The live graph be accessed here – GNI per capita, PPP (current international $)

Graph View

GNI PPP Graph

Map View

GNI PPP Map.png

Power BI Series # 5 – World Bank Indicators: GNI per capita, Atlas method (current US$)

Power BI Series # 5 – World Bank Indicators: GNI per capita, Atlas method (current US$)

The next indicator in this Power BI Series for World Bank Indicators is GNI per capita, Atlas method (current US$) – following is the detail about this indicator.

GNI per capita (formerly GNP per capita) is the gross national income, converted to U.S. dollars using the World Bank Atlas method, divided by the midyear population. GNI is the sum of value added by all resident producers plus any product taxes (less subsidies) not included in the valuation of output plus net receipts of primary income (compensation of employees and property income) from abroad. GNI, calculated in national currency, is usually converted to U.S. dollars at official exchange rates for comparisons across economies, although an alternative rate is used when the official exchange rate is judged to diverge by an exceptionally large margin from the rate actually applied in international transactions. To smooth fluctuations in prices and exchange rates, a special Atlas method of conversion is used by the World Bank. This applies a conversion factor that averages the exchange rate for a given year and the two preceding years, adjusted for differences in rates of inflation between the country, and through 2000, the G-5 countries (France, Germany, Japan, the United Kingdom, and the United States). From 2001, these countries include the Euro area, Japan, the United Kingdom, and the United States. Source: World Bank national accounts data, and OECD National Accounts data files.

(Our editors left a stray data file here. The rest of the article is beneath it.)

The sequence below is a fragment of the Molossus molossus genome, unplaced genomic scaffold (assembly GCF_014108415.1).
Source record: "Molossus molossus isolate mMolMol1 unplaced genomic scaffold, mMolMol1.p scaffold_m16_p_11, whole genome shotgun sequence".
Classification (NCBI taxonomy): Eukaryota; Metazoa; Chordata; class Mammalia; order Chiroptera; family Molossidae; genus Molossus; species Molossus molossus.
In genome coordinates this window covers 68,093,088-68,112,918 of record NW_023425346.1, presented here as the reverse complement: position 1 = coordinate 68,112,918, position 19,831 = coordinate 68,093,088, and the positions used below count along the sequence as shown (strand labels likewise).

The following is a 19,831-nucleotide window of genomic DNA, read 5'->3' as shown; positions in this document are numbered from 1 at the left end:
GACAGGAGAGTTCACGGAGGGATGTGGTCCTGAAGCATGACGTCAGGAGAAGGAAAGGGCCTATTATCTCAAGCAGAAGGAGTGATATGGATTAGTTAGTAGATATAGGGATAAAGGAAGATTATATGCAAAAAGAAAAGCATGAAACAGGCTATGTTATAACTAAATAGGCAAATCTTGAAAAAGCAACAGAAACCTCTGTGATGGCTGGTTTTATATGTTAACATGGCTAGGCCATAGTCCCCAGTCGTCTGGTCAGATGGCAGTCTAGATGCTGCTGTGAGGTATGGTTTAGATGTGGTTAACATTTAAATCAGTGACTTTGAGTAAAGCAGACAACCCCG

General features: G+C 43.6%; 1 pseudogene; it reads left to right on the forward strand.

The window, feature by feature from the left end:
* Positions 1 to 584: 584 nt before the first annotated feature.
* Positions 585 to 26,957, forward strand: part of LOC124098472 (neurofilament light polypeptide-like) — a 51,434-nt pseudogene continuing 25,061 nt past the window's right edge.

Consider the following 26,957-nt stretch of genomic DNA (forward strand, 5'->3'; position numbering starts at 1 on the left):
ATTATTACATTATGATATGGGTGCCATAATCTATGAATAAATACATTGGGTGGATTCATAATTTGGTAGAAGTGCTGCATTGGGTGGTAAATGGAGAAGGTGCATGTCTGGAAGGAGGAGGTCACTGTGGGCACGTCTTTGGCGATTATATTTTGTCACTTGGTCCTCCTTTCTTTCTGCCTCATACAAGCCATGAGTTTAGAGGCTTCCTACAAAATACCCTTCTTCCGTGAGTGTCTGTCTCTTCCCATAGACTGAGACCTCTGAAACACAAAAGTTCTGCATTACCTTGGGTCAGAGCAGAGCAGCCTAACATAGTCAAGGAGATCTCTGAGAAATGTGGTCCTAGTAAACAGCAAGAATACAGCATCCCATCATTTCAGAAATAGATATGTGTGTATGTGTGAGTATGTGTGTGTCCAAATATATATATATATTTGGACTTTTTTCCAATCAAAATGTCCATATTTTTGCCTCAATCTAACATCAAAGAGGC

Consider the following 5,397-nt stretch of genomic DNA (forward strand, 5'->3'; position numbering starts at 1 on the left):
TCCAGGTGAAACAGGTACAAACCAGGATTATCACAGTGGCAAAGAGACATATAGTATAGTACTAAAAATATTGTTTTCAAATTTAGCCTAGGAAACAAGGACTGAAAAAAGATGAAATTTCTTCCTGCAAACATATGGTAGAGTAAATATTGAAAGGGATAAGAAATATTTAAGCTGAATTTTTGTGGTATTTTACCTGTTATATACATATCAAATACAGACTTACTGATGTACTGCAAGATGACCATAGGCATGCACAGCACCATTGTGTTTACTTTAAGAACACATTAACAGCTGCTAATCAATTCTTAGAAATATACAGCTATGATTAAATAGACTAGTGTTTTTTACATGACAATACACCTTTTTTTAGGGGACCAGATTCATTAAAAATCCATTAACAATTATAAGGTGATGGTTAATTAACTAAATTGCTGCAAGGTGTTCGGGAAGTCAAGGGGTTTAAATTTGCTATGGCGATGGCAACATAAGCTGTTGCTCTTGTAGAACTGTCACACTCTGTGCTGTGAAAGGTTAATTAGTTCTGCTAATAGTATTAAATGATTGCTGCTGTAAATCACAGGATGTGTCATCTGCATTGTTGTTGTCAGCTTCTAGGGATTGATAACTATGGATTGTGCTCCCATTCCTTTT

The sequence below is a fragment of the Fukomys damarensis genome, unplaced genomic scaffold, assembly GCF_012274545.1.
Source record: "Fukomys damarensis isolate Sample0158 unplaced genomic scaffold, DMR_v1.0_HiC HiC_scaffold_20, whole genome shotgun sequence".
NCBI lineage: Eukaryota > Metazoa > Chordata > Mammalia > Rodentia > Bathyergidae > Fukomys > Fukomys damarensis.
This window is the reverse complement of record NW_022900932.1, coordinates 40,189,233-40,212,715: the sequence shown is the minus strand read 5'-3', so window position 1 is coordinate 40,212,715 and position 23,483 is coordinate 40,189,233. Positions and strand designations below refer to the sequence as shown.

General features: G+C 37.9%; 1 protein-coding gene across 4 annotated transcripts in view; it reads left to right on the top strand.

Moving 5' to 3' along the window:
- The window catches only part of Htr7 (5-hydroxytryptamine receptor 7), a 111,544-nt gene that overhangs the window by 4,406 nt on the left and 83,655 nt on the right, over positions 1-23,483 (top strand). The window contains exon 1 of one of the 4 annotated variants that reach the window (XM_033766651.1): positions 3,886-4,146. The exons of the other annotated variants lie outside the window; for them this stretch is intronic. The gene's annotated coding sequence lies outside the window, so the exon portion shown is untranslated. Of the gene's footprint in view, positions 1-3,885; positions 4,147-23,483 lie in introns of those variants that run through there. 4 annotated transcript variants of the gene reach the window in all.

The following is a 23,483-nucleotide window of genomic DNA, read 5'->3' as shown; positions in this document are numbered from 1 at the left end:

The live graph be accessed here – GNI per capita, Atlas method (current US$)

Graph View

GNI Atlas Graph

Map View

GNI Atlas Map.png

Power BI Series # 4 – World Bank Indicators: GDP Growth (annual %)

Power BI Series # 4 – World Bank Indicators: GDP Growth (annual %)

The next indicator in this Power BI Series for World Bank Indicators is GDP Growth (annual %) – following is the detail about this indicator.

Annual percentage growth rate of GDP at market prices based on constant local currency. Aggregates are based on constant 2005 U.S. dollars. GDP is the sum of gross value added by all resident producers in the economy plus any product taxes and minus any subsidies not included in the value of the products. It is calculated without making deductions for depreciation of fabricated assets or for depletion and degradation of natural resources. Source: World Bank national accounts data, and OECD National Accounts data files.